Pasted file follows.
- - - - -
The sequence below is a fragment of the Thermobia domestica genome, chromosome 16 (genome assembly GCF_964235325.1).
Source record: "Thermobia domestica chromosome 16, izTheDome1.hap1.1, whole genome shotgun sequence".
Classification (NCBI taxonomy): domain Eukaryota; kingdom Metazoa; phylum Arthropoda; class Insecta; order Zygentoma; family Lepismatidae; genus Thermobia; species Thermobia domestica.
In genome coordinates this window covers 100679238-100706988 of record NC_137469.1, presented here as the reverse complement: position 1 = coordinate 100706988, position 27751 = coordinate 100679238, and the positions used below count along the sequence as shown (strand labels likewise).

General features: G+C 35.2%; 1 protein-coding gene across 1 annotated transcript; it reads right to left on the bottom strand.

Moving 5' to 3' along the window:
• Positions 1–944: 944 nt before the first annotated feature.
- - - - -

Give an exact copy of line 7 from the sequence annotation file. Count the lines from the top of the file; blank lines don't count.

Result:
• Positions 1–944: 944 nt before the first annotated feature.